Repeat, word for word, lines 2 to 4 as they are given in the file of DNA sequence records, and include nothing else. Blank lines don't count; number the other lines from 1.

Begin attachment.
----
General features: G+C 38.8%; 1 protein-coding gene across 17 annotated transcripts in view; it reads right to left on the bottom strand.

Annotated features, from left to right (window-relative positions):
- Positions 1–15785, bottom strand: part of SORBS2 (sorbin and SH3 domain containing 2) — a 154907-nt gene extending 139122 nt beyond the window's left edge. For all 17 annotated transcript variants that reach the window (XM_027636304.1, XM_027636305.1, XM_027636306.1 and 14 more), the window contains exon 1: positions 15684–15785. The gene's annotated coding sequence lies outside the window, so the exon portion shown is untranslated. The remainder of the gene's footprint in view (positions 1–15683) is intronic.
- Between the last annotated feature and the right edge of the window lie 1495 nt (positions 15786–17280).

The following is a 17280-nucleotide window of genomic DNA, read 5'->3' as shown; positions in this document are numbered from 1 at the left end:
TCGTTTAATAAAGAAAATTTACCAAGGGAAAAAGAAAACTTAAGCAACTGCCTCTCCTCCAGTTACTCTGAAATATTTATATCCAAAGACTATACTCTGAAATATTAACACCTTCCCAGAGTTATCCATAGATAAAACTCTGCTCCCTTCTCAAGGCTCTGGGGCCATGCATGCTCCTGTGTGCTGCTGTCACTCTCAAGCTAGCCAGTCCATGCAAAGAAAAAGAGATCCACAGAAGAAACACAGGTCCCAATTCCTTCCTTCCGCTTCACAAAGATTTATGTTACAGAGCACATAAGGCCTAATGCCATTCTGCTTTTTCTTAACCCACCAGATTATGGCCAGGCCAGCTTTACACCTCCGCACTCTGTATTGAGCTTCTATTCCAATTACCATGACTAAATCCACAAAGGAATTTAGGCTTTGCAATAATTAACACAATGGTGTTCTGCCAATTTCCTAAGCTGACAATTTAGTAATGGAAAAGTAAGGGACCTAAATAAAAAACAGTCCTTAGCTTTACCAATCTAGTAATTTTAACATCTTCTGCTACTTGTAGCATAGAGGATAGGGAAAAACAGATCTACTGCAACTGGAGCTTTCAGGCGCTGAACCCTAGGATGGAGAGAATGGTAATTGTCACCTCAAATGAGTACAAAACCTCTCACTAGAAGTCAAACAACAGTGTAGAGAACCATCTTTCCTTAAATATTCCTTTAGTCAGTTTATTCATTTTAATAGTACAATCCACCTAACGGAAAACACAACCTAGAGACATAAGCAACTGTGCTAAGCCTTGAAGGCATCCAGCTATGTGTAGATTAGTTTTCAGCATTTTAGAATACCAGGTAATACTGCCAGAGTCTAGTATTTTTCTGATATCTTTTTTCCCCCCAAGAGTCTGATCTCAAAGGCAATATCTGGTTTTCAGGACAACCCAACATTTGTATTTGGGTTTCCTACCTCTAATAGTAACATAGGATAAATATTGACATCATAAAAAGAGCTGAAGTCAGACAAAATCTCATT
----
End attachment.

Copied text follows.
Annotated features, from left to right (window-relative positions):
- Positions 1–15785, bottom strand: part of SORBS2 (sorbin and SH3 domain containing 2) — a 154907-nt gene extending 139122 nt beyond the window's left edge. For all 17 annotated transcript variants that reach the window (XM_027636304.1, XM_027636305.1, XM_027636306.1 and 14 more), the window contains exon 1: positions 15684–15785. The gene's annotated coding sequence lies outside the window, so the exon portion shown is untranslated. The remainder of the gene's footprint in view (positions 1–15683) is intronic.
- Between the last annotated feature and the right edge of the window lie 1495 nt (positions 15786–17280).